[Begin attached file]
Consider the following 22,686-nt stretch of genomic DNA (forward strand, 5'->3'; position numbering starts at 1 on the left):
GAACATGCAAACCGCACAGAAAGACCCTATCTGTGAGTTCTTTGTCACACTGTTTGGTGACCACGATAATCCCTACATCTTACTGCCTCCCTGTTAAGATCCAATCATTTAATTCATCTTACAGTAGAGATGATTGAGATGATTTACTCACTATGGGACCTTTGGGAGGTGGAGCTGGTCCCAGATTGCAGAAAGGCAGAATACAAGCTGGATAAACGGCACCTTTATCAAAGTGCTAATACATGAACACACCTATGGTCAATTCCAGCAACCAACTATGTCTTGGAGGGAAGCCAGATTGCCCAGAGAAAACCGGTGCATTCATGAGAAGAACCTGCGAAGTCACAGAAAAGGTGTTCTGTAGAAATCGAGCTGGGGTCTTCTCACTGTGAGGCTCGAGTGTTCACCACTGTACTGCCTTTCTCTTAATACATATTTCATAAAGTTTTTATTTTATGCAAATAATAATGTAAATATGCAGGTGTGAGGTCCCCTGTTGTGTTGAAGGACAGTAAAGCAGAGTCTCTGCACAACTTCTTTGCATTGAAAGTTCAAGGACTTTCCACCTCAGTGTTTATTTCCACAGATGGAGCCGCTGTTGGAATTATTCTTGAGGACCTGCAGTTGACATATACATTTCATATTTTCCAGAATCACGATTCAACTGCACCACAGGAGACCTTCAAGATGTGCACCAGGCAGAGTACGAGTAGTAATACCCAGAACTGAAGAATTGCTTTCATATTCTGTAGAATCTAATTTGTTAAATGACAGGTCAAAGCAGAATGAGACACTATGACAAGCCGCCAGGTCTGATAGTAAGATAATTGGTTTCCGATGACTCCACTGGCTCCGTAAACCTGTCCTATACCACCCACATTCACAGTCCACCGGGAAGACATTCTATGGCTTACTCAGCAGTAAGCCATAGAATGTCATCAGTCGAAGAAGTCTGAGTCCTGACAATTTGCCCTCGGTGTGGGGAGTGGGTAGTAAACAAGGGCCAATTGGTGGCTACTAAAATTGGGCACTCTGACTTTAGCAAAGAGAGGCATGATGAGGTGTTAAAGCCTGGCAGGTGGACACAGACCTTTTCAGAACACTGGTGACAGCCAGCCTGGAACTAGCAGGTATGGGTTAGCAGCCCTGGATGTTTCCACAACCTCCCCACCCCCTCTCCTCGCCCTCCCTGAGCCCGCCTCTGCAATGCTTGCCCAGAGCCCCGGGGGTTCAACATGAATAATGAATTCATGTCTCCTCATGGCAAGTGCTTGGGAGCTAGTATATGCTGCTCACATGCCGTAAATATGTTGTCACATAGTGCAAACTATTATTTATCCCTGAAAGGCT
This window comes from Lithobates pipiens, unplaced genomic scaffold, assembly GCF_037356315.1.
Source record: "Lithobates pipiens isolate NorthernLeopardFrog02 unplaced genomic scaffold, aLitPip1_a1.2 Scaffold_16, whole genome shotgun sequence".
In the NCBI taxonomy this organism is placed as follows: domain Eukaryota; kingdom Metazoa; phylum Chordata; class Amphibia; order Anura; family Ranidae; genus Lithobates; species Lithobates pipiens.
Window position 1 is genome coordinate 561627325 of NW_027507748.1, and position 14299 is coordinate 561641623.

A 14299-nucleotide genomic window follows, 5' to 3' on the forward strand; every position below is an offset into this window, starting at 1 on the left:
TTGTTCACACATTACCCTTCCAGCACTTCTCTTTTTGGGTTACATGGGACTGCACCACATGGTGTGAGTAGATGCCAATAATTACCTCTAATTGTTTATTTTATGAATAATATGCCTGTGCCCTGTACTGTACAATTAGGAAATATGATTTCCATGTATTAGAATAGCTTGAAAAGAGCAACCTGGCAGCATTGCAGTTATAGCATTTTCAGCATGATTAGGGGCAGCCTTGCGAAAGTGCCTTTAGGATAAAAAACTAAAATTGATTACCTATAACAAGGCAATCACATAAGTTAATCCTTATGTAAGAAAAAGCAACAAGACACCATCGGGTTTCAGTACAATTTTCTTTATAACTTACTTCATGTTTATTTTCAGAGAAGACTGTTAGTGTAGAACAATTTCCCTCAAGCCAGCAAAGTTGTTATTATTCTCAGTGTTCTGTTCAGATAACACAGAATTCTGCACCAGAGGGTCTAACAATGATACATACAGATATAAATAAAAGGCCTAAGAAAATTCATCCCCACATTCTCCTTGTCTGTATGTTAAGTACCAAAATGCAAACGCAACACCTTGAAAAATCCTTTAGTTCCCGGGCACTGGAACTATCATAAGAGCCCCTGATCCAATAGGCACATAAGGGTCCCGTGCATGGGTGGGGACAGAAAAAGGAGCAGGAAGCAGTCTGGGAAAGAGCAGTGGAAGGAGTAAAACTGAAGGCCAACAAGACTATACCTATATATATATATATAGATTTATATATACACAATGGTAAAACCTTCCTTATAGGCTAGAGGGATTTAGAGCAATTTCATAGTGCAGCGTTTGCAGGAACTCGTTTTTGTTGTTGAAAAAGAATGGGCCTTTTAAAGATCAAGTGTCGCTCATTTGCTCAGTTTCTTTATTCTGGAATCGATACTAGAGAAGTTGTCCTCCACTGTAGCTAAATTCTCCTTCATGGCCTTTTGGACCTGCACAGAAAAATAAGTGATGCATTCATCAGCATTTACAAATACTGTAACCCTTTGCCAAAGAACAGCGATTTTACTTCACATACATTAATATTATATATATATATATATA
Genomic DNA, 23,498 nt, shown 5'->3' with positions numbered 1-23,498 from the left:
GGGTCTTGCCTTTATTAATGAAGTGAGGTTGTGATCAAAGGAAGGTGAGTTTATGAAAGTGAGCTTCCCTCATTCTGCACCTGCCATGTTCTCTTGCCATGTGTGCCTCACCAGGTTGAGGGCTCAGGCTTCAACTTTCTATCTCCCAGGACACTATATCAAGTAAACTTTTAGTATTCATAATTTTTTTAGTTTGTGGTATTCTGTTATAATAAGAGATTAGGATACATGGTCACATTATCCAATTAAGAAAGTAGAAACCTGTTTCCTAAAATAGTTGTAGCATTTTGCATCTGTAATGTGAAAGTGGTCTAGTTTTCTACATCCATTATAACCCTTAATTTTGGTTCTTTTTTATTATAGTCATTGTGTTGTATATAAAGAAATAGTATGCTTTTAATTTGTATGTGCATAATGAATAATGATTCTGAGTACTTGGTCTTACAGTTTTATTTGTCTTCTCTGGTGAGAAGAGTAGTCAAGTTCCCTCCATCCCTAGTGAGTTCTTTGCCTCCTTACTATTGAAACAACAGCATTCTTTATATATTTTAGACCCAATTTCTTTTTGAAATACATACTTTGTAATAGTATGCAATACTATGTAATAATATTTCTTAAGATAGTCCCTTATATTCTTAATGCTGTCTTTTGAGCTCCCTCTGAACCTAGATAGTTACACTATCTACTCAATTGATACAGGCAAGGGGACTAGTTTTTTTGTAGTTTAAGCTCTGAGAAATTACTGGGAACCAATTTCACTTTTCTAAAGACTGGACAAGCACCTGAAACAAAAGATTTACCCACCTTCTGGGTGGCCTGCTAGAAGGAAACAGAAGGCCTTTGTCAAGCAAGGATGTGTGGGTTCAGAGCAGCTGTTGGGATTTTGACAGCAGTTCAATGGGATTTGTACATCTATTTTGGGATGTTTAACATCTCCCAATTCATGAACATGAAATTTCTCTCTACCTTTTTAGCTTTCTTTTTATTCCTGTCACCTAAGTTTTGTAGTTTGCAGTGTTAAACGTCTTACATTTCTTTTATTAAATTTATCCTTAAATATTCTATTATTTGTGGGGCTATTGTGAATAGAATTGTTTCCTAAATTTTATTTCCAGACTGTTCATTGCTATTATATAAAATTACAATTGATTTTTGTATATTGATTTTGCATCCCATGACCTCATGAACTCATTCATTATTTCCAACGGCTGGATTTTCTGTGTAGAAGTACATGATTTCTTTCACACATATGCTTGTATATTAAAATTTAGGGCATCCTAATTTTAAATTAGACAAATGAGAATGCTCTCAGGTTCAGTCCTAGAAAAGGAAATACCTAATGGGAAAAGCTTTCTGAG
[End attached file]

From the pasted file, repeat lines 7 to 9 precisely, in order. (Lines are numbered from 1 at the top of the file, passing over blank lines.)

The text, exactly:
A 14299-nucleotide genomic window follows, 5' to 3' on the forward strand; every position below is an offset into this window, starting at 1 on the left:
TTGTTCACACATTACCCTTCCAGCACTTCTCTTTTTGGGTTACATGGGACTGCACCACATGGTGTGAGTAGATGCCAATAATTACCTCTAATTGTTTATTTTATGAATAATATGCCTGTGCCCTGTACTGTACAATTAGGAAATATGATTTCCATGTATTAGAATAGCTTGAAAAGAGCAACCTGGCAGCATTGCAGTTATAGCATTTTCAGCATGATTAGGGGCAGCCTTGCGAAAGTGCCTTTAGGATAAAAAACTAAAATTGATTACCTATAACAAGGCAATCACATAAGTTAATCCTTATGTAAGAAAAAGCAACAAGACACCATCGGGTTTCAGTACAATTTTCTTTATAACTTACTTCATGTTTATTTTCAGAGAAGACTGTTAGTGTAGAACAATTTCCCTCAAGCCAGCAAAGTTGTTATTATTCTCAGTGTTCTGTTCAGATAACACAGAATTCTGCACCAGAGGGTCTAACAATGATACATACAGATATAAATAAAAGGCCTAAGAAAATTCATCCCCACATTCTCCTTGTCTGTATGTTAAGTACCAAAATGCAAACGCAACACCTTGAAAAATCCTTTAGTTCCCGGGCACTGGAACTATCATAAGAGCCCCTGATCCAATAGGCACATAAGGGTCCCGTGCATGGGTGGGGACAGAAAAAGGAGCAGGAAGCAGTCTGGGAAAGAGCAGTGGAAGGAGTAAAACTGAAGGCCAACAAGACTATACCTATATATATATATATAGATTTATATATACACAATGGTAAAACCTTCCTTATAGGCTAGAGGGATTTAGAGCAATTTCATAGTGCAGCGTTTGCAGGAACTCGTTTTTGTTGTTGAAAAAGAATGGGCCTTTTAAAGATCAAGTGTCGCTCATTTGCTCAGTTTCTTTATTCTGGAATCGATACTAGAGAAGTTGTCCTCCACTGTAGCTAAATTCTCCTTCATGGCCTTTTGGACCTGCACAGAAAAATAAGTGATGCATTCATCAGCATTTACAAATACTGTAACCCTTTGCCAAAGAACAGCGATTTTACTTCACATACATTAATATTATATATATATATATATA
Genomic DNA, 23,498 nt, shown 5'->3' with positions numbered 1-23,498 from the left: